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Rivals trade blame for violations on first day of Syria truce

Contradictory reports emerge about whether or not aid trucks have begun to enter Syria
Syrians run for cover during reported government air strikes in the rebel-held town of Douma, east of the capital Damascus, on 9 September, 2016 (AFP)

Russia on Tuesday blamed rebel factions for violating the Syria ceasefire at least 23 times since it came into force on Monday evening.

According to Russia, which is a staunch supporter of Syrian President Bashar al-Assad and sent in its troops to monitor the truce in the northern province of Aleppo, the Syrian government did not respond to the provocations and has “fully” respected the ceasefire.

The Syrian White Helmets which conduct rescue operations in Syria, however, blamed the government or its allies for continuing to carry out strikes after the ceasefire came into force, releasing a video allegedly showing rescue operations taking place after the truce began. The Syrian Observatory for Human Rights, a UK-based watchdog also said pro-government forces shelled two villages in the south Aleppo countryside and an area on the outskirts of Damascus, but no deaths or injuries were reported. 

Unconfirmed reports on Monday said that small-scale violations were happening shortly after the ceasefire came into force at 7pm local time, but the situation remained calm with most of Syria seeing a major lull in fighting overnight and into Tuesday.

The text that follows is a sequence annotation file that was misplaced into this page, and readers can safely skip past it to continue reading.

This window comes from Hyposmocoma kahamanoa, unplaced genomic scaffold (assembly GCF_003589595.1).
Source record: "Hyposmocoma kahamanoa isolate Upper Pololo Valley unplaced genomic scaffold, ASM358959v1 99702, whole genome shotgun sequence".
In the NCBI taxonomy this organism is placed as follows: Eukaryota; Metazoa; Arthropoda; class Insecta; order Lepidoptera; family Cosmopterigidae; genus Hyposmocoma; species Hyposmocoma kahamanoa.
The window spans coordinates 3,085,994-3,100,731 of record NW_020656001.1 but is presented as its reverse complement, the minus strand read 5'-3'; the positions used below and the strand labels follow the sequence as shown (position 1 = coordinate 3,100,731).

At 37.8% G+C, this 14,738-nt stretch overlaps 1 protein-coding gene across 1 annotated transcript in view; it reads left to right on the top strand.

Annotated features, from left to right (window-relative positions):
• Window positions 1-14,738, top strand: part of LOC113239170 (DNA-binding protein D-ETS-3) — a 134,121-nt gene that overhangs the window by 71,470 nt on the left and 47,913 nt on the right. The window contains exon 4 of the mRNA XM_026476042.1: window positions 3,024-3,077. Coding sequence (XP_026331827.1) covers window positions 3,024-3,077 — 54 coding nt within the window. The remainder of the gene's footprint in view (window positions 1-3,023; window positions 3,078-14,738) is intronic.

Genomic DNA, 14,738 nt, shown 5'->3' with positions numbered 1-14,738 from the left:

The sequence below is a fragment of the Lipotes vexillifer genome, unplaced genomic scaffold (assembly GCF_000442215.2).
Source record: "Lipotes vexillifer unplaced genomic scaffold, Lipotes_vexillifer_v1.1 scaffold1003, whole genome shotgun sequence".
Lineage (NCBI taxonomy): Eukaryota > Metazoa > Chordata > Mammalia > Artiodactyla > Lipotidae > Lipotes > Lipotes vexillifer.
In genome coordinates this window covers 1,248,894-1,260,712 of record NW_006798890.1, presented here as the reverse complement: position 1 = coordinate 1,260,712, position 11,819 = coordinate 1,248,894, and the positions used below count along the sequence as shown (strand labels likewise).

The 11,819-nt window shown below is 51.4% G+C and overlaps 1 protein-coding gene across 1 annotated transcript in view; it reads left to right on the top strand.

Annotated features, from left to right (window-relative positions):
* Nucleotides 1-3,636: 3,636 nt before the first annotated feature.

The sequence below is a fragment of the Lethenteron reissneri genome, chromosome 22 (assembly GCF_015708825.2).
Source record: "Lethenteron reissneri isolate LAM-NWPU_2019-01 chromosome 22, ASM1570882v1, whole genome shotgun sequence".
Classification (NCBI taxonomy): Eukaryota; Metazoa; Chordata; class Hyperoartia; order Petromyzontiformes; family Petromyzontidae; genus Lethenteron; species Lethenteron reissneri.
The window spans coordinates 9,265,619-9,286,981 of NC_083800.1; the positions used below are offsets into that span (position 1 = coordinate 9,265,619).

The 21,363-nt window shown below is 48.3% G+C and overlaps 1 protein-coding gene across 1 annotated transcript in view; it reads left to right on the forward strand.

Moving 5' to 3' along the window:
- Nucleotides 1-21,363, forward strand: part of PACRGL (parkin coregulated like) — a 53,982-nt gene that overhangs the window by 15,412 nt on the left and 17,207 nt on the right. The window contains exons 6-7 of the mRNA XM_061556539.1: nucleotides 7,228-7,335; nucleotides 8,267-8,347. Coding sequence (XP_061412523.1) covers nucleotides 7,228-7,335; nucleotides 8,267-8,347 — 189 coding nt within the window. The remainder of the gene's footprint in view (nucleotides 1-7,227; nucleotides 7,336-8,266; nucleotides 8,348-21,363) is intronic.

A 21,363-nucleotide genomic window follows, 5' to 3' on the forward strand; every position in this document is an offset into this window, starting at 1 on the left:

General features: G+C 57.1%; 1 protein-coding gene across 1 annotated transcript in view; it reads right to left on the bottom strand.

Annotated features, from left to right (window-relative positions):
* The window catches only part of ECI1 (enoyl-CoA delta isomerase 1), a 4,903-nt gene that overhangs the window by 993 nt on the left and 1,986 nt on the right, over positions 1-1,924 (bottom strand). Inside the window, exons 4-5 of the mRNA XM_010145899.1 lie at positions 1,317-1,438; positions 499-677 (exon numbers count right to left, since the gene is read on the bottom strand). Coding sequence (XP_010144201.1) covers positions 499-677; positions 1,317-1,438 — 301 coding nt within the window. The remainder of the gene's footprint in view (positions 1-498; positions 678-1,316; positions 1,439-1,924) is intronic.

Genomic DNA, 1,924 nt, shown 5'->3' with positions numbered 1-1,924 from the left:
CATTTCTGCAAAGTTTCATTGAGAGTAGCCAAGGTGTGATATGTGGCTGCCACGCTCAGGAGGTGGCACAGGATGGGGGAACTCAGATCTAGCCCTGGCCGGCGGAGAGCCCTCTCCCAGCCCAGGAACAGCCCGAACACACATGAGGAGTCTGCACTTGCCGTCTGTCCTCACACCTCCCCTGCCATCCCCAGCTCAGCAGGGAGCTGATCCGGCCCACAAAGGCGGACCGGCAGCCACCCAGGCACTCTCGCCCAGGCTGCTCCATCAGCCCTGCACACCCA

Areas controlled by the Islamic State group, as well as those held by Fatah al-Sham (formerly the Nusra Front), were not included in the US-Russia brokered ceasefire, despite the fact that many Syrian opposition groups fight alongside the former al-Qaeda affiliate.

"Syrian government troops have completely stopped firing, with the exception of areas where Islamic State and Jabhat Al-Nusra fighters are active," senior Russian military officer Viktor Poznikhir said in a televised briefing, adding that "moderate opposition" forces had fired 23 times at residential areas and regime positions. 

Aid hold-up

According to the terms of the deal, aid convoys will be allowed to enter Syria from Turkey to deliver critical humanitarian assistance but as of Tuesday afternoon, humanitarian groups still appeared to be waiting to cross the border, reportedly for “logistical” reasons.

“Trucks are waiting to cross the border and they have not crossed the border yet,” Marwa Awad, a spokesperson for the World Food Programme in Damascus told Middle East Eye. “UN trucks are waiting at the border of the Turkish side and they have not crossed yet." The convoy was heading to rebel-held eastern Aleppo, she said. "It is only UN trucks at the moment.”

However, witnesses told Reuters that around 20 trucks carrying aid crossed into northern Syria from the Turkish border town of Cilvegozu, some 40 km west of Aleppo, a Reuters witness said, although the sources stressed the security situation could prevent the trucks from going far. A Turkish official said they were mostly carrying food and flour.

Official Turkish Anadolu news agency cited security sources as saying that at least 40 trucks were expected to cross the border by the end of the day. 

Syria's government on Tuesday warned that all aid going to the divided city of Aleppo, particularly assistance sent by Turkey, must be coordinated with Damascus and the United Nations.

"Commenting on the statement issued by the Turkish regime on its intention to send what it says is humanitarian aid into Aleppo, the Syrian Arab Republic announces its rejection of the entry of any humanitarian aid to Aleppo, particularly from the Turkish regime, without coordination with the Syrian government and the United Nations," the foreign ministry said.

Last week, dozens of aid groups in Syria said that they would suspend work with the UN over its alleged close ties with Damascus and demanded the investigation of UN work in Syria. 

- Additional reporting by Elif Beyza Karaalioglu